There are a few options to alleviate low pressure that affects faucets, showers, and other types of fixtures. The first step is to determine whether low water pressure is fixture specific or affects the whole house.
The spouts on faucets for sinks in a kitchen often have an aerator to direct the flow of water. If water is slowly coming out of the spout, then the aerator (which is used to prevent water from spraying out of the spout) may need to be cleaned. Remove it by hand or with a pair of pliers. If the aerator has lime scale buildup, then soak it in vinegar for up to eight hours. This will dissolve minerals that are causing low water flow.
One of the main reasons a showerhead will have low water pressure is because mineral deposits from hard water are causing a clog. Remove the showerhead and then turn on the water. This will remove any debris inside the pipe. You can also use vinegar to dissolve mineral deposits inside the showerhead.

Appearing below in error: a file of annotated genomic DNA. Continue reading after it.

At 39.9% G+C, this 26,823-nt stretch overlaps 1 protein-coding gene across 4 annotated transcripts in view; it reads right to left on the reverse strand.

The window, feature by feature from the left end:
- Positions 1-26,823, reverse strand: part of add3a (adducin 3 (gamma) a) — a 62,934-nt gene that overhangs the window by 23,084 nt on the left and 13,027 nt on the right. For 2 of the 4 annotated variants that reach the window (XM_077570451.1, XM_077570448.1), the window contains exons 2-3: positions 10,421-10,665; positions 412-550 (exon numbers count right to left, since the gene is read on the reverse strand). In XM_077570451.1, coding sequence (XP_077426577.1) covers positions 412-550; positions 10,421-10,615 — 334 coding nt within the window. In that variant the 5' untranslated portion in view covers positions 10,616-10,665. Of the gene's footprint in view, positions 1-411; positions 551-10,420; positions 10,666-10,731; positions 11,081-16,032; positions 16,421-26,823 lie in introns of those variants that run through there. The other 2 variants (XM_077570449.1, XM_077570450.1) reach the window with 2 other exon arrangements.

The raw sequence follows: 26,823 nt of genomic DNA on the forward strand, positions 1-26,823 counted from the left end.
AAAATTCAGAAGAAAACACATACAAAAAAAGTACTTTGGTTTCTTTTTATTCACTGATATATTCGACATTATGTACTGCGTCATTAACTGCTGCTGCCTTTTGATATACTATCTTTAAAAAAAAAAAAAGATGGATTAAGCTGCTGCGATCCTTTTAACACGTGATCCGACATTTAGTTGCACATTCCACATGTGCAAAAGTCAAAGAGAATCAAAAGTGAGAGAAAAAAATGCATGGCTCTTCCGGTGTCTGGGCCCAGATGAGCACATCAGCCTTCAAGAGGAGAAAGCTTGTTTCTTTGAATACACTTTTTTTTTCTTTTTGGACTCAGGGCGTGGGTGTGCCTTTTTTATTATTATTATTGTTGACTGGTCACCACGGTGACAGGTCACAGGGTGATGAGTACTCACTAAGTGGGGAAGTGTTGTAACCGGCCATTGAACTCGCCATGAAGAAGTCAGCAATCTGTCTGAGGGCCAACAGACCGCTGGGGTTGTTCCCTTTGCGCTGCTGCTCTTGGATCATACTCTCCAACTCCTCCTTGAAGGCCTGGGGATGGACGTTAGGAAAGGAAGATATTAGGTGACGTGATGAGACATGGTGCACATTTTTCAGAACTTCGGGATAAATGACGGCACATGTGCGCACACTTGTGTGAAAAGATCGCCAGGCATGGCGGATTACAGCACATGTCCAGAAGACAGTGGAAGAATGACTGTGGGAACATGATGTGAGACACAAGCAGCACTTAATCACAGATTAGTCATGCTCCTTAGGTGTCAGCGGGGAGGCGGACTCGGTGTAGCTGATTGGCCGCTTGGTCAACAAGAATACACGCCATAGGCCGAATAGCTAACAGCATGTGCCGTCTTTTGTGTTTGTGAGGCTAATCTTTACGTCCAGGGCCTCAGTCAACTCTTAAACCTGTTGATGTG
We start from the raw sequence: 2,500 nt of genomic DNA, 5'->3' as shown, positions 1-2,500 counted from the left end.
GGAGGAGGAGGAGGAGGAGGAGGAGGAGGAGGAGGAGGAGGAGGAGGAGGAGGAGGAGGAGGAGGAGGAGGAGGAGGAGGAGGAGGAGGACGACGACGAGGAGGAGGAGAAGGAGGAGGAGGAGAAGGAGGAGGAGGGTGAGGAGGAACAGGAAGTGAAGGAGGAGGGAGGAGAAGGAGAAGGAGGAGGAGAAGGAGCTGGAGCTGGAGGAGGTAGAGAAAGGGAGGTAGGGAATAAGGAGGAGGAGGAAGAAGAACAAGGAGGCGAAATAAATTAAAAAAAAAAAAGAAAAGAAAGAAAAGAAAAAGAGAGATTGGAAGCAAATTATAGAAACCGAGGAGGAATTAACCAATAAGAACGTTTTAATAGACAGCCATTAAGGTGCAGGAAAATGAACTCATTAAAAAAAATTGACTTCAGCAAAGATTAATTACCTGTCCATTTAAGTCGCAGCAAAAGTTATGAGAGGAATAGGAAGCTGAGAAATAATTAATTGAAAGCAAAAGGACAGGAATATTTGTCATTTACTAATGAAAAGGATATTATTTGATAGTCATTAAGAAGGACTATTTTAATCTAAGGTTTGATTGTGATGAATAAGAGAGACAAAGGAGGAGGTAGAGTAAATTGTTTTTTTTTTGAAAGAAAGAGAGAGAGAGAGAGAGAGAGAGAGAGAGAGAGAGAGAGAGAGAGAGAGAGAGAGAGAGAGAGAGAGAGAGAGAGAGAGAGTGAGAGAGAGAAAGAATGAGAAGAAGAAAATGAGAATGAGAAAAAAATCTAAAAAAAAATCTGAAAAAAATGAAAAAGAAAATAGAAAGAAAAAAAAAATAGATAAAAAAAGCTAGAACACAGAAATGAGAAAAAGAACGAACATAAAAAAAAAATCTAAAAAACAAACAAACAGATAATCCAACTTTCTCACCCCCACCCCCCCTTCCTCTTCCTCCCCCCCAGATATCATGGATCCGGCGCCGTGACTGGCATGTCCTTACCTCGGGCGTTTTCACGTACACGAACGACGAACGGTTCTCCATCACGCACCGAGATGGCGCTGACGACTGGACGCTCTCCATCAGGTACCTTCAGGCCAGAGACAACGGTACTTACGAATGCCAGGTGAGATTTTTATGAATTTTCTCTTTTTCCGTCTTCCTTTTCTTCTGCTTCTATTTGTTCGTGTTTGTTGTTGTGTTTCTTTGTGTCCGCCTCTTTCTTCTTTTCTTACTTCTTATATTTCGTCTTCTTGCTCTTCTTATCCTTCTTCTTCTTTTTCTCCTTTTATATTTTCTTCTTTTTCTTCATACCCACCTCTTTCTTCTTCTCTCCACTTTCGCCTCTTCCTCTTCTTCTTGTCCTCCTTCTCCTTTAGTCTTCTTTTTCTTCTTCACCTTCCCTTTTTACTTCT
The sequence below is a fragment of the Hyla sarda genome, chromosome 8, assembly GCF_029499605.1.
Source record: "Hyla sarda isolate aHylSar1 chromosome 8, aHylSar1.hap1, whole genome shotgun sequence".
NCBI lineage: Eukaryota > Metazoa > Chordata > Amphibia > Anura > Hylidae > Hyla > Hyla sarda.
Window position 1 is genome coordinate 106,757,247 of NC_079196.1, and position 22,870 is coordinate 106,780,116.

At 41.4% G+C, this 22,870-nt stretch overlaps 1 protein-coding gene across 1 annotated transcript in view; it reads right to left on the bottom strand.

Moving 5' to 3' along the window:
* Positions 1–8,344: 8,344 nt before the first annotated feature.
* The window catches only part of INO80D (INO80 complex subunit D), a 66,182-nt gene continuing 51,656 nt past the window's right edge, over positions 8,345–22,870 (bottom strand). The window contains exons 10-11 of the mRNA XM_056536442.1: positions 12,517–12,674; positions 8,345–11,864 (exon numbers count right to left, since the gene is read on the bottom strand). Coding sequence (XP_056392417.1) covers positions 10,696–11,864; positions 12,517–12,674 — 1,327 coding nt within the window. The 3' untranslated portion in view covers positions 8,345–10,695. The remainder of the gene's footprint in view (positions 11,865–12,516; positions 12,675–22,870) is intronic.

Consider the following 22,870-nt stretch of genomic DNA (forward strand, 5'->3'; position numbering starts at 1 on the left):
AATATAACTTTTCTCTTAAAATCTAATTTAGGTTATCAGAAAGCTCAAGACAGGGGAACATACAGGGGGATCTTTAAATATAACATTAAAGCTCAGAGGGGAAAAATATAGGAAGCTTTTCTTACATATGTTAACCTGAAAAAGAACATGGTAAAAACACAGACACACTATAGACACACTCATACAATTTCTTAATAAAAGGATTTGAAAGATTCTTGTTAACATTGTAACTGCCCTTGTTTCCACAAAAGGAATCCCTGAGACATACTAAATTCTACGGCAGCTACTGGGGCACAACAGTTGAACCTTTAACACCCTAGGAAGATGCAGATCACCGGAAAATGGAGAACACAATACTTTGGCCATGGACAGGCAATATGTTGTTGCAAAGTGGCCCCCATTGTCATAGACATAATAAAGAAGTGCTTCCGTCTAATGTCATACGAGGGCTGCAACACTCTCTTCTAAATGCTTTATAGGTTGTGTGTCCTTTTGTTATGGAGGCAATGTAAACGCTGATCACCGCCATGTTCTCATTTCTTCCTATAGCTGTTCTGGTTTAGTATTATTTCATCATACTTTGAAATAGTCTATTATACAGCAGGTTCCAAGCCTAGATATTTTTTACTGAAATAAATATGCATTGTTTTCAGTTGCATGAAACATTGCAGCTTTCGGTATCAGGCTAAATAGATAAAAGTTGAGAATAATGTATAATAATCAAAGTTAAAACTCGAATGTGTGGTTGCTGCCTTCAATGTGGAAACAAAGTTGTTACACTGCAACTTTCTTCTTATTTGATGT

A toilet that is slow to fill may have a bad fill valve. You can check the operation of the fill valve for a toilet by first turning the angle stop off. Remove the flex line connected to the toilet and place it into a bucket or other container. Turn on the angle stop and check the pressure of the water. You may find that the fill valve is bad and will need to be replaced.
Low water pressure from a bathroom faucet can be caused by a clogged aerator. Use the same procedure as described for fixing the kitchen faucet, as shown above.
Washing machines that fill slowly may have hard water deposits on the screens or supply hoses. Clean any mineral deposits by taking off the water supply hose from the machine. The screens are on the end of the hose and on the washing machine. Cleaning the screens will improve water flow coming into the machine.
If all of this sounds a bit intimidating or just simply beyond your scope to tackle alone, call 866-FIX-MY-HOME or go enter your zip code above to locate a Handyman Matters location near you.